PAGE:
Second DUI penalties in Arizona vary depending on the circumstances. Potential consequences include jail time, fines, community service hours, and license suspension or revocation. However, the type of penalty you receive will depend on your age, whether this is your first offense or not, and any aggravating factors – such as driving with a child passenger under the age of fifteen years old. In addition to these potential penalties, some people may be ordered to attend an alcohol safety education program.
Suppose you are over the age of twenty-five. In that case, the Arizona Department of Transportation has the authority to suspend your driver’s license if you are convicted of driving with a BAC at or above 0.08. Once your privilege is suspended, it will remain that way for anywhere from three months to one year, depending on what type of offense this was for. If you are under the age of twenty-five or your first offense, your license will be suspended for ninety days on the first offense and up to one year if it is not your first time.
If you are found to be driving with a BAC at or above 0.08 and there is a child passenger under the age of fifteen years old in the vehicle, Arizona law allows for your vehicle to be seized by law enforcement as well as forfeiture in civil court. For this provision to be applied, the District Attorney must file a petition with the court. The vehicle is not eligible for forfeiture if it is owned by someone other than the driver and was being used without the owner’s knowledge.
Suppose you are convicted of driving with a BAC at or above 0.08. In that case, you may be required to complete an alcohol safety education program approved by the Arizona Department of Health Services. You may also be ordered to attend additional counseling that is deemed appropriate for your specific circumstances. If you fail to comply with these mandatory requirements, your driver’s license will remain suspended or revoked.
If you are convicted of driving with a BAC at or above 0.08, the standard penalties include fines and court costs established by the Arizona legislative body. The exact amount you will be required to pay depends on your age, whether this is your first offense, and other factors such as how many prior offenses you have had.
If you are convicted of a DUI which is your first offense, you will not be sentenced to jail time. If it is not your first offense and the officer believes that there was an aggravating factor, such as having a child passenger under fifteen years old, you may receive up to ten days in jail. In addition, if it can be proven that you were driving with a blood-alcohol level of 0.15 or higher, then you will receive at least thirty consecutive days in jail.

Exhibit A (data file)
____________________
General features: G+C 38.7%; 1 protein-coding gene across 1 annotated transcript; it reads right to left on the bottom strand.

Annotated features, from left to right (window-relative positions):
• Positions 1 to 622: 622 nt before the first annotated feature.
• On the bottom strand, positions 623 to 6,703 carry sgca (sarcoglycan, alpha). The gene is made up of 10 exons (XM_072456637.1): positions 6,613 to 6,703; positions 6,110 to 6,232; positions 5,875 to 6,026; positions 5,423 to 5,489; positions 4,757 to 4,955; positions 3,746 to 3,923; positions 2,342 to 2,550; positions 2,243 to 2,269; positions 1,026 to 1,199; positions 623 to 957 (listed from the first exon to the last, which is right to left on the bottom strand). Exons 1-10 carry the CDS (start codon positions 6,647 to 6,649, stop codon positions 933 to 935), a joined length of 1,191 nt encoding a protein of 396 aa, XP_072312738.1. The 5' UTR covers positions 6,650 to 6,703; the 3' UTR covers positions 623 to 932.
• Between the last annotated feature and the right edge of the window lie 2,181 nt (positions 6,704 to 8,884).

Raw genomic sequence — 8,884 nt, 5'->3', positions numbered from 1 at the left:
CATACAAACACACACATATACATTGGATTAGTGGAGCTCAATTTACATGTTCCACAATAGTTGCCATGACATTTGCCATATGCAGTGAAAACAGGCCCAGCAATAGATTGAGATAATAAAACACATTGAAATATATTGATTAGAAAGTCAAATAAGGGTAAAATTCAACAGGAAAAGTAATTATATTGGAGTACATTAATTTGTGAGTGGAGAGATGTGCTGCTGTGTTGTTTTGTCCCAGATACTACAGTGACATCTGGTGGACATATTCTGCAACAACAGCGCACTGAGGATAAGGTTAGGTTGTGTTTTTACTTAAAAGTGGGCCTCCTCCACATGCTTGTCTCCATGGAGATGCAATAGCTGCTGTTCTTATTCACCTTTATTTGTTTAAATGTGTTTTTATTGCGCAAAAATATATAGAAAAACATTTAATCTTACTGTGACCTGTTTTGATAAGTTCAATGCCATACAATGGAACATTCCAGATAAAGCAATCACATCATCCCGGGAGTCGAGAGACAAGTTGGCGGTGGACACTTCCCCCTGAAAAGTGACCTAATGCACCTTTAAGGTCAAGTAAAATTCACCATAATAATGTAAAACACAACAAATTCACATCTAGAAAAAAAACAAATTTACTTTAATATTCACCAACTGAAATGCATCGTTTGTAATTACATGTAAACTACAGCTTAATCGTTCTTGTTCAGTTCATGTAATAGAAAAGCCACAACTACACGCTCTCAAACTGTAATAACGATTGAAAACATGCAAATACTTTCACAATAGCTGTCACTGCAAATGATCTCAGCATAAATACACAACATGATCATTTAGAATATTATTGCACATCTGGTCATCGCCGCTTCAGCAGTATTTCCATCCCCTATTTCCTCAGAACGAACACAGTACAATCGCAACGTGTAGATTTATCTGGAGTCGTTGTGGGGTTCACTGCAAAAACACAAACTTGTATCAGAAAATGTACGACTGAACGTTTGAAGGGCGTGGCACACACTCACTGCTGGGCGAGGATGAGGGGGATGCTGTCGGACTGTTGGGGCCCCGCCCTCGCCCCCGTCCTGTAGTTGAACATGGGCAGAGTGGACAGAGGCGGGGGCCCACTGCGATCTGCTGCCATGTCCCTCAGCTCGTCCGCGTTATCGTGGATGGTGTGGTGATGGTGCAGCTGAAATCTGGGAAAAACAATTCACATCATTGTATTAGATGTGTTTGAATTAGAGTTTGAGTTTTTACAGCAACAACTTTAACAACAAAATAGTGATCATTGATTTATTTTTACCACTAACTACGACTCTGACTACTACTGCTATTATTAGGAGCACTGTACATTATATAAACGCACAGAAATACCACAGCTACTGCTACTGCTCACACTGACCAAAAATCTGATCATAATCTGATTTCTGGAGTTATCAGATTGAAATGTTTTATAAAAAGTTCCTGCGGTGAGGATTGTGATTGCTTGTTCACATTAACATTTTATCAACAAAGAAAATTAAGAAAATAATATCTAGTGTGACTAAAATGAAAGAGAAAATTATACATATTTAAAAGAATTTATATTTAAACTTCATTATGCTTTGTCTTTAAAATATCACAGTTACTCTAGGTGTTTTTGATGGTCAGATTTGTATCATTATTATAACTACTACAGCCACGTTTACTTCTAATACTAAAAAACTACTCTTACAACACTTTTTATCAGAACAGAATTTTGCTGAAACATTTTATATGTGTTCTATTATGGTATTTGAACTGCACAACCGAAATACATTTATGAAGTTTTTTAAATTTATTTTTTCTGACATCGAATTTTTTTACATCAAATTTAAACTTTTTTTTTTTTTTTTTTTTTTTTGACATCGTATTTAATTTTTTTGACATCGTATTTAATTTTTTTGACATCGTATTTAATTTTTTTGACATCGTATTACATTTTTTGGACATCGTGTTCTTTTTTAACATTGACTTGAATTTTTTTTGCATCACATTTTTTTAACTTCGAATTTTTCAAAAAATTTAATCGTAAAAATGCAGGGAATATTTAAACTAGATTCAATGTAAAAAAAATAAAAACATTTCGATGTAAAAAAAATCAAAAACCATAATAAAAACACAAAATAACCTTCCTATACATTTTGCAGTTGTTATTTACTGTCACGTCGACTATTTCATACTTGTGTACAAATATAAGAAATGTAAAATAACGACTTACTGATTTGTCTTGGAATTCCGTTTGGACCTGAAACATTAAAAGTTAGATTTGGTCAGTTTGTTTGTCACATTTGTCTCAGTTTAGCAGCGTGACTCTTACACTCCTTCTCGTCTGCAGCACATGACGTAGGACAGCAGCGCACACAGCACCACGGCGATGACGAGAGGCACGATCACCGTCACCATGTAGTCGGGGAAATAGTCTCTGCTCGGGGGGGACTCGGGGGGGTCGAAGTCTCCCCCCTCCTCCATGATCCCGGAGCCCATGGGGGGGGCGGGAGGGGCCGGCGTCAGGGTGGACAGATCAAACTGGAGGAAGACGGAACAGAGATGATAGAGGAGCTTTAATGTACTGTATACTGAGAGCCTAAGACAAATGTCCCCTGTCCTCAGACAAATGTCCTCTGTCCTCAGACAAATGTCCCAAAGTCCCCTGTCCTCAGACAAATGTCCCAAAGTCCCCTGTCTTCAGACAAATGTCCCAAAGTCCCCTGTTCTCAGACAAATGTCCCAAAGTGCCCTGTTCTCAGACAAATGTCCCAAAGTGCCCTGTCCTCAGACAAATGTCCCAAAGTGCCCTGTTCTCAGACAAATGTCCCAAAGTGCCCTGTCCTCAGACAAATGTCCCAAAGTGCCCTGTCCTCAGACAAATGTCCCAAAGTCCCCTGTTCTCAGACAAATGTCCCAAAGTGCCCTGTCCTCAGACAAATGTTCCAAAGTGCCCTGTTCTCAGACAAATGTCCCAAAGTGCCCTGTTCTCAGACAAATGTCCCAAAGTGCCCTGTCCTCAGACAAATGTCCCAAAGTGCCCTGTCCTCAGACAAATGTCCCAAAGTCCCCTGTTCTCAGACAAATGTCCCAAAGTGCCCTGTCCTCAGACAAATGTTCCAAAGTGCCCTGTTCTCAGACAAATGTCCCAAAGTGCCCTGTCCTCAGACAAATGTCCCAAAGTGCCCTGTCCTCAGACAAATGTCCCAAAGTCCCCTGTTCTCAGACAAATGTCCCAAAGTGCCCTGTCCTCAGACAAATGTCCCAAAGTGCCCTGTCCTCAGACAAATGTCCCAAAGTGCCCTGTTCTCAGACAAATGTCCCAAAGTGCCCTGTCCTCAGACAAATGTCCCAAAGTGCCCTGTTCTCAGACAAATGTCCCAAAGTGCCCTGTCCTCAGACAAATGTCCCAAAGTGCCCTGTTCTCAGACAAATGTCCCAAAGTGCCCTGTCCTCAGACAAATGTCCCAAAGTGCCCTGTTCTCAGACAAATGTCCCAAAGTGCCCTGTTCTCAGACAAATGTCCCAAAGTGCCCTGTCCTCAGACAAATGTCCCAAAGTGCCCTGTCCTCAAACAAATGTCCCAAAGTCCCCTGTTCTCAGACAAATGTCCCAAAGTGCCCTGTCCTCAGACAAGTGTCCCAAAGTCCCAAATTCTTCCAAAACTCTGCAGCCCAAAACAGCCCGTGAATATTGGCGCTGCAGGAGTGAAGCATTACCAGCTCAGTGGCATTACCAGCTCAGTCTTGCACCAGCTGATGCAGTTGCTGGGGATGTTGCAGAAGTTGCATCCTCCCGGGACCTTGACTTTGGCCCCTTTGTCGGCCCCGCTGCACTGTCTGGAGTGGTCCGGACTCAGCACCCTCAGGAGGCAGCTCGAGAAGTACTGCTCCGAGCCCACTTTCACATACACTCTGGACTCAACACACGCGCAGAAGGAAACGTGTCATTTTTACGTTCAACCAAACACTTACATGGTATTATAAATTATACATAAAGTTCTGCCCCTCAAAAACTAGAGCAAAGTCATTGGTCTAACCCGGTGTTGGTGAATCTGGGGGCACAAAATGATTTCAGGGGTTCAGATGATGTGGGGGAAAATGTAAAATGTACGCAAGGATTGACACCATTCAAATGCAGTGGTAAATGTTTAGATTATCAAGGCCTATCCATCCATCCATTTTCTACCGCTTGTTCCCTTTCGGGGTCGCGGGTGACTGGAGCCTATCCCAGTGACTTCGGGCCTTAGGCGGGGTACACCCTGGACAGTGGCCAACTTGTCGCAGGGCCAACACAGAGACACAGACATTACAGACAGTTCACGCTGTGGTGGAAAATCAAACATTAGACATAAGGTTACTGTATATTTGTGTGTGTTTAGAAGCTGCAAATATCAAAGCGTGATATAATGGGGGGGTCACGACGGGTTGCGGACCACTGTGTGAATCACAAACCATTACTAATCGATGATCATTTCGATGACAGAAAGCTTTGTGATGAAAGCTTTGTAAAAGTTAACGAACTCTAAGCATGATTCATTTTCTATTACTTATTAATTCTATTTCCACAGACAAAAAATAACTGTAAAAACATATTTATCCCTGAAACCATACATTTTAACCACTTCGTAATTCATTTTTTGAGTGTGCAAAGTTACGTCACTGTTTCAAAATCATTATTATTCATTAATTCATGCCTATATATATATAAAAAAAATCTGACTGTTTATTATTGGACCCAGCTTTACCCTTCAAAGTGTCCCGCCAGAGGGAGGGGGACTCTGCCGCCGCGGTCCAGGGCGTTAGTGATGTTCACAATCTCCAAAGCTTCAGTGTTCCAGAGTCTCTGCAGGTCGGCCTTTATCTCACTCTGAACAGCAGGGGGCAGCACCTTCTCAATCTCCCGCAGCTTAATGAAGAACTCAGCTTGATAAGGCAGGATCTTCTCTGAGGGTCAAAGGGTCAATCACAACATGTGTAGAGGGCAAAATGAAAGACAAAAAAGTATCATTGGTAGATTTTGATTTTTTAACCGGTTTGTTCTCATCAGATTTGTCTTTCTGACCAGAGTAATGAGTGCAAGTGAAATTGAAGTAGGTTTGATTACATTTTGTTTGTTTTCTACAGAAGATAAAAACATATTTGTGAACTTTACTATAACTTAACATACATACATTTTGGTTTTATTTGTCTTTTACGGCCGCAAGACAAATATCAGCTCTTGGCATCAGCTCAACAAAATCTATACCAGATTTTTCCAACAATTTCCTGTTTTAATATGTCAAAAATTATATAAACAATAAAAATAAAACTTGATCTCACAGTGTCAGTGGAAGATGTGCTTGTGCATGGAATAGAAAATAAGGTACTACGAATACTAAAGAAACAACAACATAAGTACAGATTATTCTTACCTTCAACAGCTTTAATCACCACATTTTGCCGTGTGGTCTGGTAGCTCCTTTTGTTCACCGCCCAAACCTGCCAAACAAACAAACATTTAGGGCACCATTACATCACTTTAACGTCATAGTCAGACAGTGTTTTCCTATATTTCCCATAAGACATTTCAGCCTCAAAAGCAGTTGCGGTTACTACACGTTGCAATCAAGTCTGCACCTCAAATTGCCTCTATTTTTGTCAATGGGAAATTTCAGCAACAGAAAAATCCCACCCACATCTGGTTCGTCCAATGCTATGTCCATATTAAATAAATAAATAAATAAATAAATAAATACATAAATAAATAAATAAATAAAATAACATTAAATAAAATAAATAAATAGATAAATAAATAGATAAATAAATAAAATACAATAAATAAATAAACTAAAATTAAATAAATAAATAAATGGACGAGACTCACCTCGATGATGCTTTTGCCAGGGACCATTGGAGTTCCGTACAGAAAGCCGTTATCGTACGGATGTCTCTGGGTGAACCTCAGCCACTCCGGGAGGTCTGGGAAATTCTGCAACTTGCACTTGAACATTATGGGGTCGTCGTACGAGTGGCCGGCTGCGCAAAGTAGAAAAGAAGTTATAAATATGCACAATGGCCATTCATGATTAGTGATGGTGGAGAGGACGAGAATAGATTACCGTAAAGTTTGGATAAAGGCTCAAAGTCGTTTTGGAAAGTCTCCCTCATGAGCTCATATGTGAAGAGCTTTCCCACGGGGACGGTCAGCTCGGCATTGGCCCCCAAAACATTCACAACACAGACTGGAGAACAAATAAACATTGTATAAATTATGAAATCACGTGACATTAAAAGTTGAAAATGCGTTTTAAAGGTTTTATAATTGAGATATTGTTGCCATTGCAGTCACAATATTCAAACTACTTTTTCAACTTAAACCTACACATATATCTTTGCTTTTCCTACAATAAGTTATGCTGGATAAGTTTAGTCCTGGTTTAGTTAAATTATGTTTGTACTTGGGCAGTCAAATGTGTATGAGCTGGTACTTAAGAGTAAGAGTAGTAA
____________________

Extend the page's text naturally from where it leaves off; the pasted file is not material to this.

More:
The judge will either require you to complete a specific number of hours of community service as part of your sentence or order you to attend volunteer work. The number of hours may range from thirty to 480 depending on the circumstances of your case, and these hours must be completed within nine months after sentencing takes place. This is in addition to any other probation or fine you will be required to comply with.
If you are convicted of driving with a BAC at or above 0.08, the court may order you to serve probation for anywhere from three months to five years. The exact amount of time depends on whether this is your first offense and other factors presented in court during your trial. You will be required to comply with all of the conditions of probation, which vary but usually include community service, substance abuse counseling, and abstaining from alcohol.
Although Arizona has a legal limit of 0.08, the consequences for driving with a BAC at or above this level can be severe. Penalties, such as fines and jail time, will stay on your record forever, and it could impact future job opportunities for you. If you get caught drinking and driving, it is advisable to seek legal counsel from an Arizona DUI attorney.